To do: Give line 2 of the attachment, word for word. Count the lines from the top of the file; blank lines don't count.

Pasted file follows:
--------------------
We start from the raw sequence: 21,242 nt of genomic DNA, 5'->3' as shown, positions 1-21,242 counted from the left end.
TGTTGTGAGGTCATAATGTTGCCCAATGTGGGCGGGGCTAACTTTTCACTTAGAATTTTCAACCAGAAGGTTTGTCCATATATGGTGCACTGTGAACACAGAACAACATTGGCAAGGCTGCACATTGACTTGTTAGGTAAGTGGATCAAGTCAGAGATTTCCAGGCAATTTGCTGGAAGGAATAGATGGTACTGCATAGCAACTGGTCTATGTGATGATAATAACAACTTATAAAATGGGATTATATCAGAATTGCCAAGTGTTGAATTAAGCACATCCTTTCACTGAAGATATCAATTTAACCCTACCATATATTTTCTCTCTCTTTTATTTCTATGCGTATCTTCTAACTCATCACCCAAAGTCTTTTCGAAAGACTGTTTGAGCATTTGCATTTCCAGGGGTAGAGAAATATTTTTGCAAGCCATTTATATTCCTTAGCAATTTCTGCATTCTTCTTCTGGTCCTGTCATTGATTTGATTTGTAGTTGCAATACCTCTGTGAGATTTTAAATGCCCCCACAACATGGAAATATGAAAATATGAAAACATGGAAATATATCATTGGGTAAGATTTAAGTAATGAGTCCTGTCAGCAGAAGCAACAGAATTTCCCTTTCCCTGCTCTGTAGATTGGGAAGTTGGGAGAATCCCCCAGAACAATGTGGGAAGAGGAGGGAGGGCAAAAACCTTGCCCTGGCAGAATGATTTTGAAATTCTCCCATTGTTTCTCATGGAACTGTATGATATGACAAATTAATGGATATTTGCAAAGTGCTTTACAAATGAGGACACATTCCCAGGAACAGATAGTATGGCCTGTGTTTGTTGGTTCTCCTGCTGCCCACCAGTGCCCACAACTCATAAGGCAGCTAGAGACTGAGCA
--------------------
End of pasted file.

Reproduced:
TGTTGTGAGGTCATAATGTTGCCCAATGTGGGCGGGGCTAACTTTTCACTTAGAATTTTCAACCAGAAGGTTTGTCCATATATGGTGCACTGTGAACACAGAACAACATTGGCAAGGCTGCACATTGACTTGTTAGGTAAGTGGATCAAGTCAGAGATTTCCAGGCAATTTGCTGGAAGGAATAGATGGTACTGCATAGCAACTGGTCTATGTGATGATAATAACAACTTATAAAATGGGATTATATCAGAATTGCCAAGTGTTGAATTAAGCACATCCTTTCACTGAAGATATCAATTTAACCCTACCATATATTTTCTCTCTCTTTTATTTCTATGCGTATCTTCTAACTCATCACCCAAAGTCTTTTCGAAAGACTGTTTGAGCATTTGCATTTCCAGGGGTAGAGAAATATTTTTGCAAGCCATTTATATTCCTTAGCAATTTCTGCATTCTTCTTCTGGTCCTGTCATTGATTTGATTTGTAGTTGCAATACCTCTGTGAGATTTTAAATGCCCCCACAACATGGAAATATGAAAATATGAAAACATGGAAATATATCATTGGGTAAGATTTAAGTAATGAGTCCTGTCAGCAGAAGCAACAGAATTTCCCTTTCCCTGCTCTGTAGATTGGGAAGTTGGGAGAATCCCCCAGAACAATGTGGGAAGAGGAGGGAGGGCAAAAACCTTGCCCTGGCAGAATGATTTTGAAATTCTCCCATTGTTTCTCATGGAACTGTATGATATGACAAATTAATGGATATTTGCAAAGTGCTTTACAAATGAGGACACATTCCCAGGAACAGATAGTATGGCCTGTGTTTGTTGGTTCTCCTGCTGCCCACCAGTGCCCACAACTCATAAGGCAGCTAGAGACTGAGCA